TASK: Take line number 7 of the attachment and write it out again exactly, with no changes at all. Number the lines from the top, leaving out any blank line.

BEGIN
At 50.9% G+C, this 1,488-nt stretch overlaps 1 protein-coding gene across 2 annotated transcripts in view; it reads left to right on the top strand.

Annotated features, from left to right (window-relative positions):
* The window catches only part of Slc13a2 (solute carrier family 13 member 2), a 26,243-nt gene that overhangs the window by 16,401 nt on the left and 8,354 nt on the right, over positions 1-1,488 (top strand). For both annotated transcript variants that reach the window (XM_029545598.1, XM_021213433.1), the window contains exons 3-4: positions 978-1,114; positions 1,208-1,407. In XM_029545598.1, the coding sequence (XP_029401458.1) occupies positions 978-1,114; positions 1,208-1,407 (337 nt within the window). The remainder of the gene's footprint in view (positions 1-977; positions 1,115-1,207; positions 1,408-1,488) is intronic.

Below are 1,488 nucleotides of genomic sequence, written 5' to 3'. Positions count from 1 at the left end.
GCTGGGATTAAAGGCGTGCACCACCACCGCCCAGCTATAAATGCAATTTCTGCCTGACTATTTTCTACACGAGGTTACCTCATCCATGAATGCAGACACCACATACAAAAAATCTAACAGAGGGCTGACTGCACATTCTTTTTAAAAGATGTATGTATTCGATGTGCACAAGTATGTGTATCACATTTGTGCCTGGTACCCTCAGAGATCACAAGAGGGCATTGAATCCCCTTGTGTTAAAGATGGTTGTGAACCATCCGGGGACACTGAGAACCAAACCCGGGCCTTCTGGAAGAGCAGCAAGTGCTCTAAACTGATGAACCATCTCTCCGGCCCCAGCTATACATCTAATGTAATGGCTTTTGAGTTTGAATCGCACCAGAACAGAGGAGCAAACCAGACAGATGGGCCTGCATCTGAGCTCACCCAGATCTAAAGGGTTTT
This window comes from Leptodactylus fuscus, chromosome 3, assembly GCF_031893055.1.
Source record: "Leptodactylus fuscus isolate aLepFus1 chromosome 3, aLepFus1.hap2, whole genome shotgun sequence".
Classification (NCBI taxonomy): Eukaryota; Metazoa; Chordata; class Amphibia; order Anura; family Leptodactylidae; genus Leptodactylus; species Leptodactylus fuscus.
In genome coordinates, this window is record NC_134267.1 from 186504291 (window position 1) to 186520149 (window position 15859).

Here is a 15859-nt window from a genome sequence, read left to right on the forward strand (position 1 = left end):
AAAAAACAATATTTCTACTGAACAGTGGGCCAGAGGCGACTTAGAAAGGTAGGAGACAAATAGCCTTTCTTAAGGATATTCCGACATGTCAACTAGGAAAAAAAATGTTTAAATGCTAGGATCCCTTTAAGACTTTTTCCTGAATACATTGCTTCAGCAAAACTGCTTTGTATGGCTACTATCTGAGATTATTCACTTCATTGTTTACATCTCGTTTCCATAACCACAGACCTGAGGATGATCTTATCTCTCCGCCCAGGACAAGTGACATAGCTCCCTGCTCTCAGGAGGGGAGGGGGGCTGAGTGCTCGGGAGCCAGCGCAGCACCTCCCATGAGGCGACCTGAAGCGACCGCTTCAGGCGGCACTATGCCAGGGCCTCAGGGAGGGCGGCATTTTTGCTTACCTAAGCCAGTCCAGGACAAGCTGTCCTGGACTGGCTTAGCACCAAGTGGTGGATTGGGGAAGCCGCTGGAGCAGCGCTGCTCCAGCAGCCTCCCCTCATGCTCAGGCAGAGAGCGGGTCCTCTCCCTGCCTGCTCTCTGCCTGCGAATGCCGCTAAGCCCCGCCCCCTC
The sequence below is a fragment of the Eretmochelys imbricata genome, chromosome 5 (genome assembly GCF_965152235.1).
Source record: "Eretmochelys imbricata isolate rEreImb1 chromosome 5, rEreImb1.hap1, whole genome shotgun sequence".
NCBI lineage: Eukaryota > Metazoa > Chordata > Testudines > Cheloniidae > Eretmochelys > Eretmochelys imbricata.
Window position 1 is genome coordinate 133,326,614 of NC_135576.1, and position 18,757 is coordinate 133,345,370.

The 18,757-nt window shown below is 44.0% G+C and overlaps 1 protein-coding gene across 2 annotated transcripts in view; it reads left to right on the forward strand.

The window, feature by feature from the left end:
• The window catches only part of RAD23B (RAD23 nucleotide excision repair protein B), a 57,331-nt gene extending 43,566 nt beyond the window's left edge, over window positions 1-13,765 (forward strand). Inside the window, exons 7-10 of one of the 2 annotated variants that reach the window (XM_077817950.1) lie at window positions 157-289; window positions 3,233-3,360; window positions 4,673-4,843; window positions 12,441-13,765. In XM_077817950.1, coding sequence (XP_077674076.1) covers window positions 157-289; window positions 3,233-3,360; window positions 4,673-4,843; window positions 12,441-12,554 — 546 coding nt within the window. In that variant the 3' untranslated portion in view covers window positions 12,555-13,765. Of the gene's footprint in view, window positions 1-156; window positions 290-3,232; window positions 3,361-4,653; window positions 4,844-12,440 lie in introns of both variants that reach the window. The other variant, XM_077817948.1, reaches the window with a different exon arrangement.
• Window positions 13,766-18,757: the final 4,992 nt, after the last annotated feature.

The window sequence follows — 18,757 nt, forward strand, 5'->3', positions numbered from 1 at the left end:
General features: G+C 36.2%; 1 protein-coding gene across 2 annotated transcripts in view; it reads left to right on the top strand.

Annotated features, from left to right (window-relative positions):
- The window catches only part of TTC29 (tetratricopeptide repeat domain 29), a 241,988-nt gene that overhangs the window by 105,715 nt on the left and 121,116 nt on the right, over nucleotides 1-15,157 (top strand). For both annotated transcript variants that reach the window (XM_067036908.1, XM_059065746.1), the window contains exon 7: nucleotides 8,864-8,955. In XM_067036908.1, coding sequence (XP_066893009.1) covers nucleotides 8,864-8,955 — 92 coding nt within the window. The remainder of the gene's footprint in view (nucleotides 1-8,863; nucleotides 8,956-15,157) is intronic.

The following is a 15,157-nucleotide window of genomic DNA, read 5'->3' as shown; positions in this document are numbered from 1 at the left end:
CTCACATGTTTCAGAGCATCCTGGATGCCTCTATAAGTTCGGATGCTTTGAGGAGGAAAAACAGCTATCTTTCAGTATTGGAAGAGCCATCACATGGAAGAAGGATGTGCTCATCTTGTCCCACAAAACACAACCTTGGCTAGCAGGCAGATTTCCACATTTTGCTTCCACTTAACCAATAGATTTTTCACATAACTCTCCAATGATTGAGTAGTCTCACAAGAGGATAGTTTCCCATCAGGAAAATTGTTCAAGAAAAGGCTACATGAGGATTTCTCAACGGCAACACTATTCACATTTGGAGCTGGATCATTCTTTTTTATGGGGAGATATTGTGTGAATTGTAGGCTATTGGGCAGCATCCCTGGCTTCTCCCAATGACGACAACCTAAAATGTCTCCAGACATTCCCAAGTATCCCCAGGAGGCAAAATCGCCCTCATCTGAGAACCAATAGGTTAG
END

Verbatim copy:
Source record: "Leptodactylus fuscus isolate aLepFus1 chromosome 3, aLepFus1.hap2, whole genome shotgun sequence".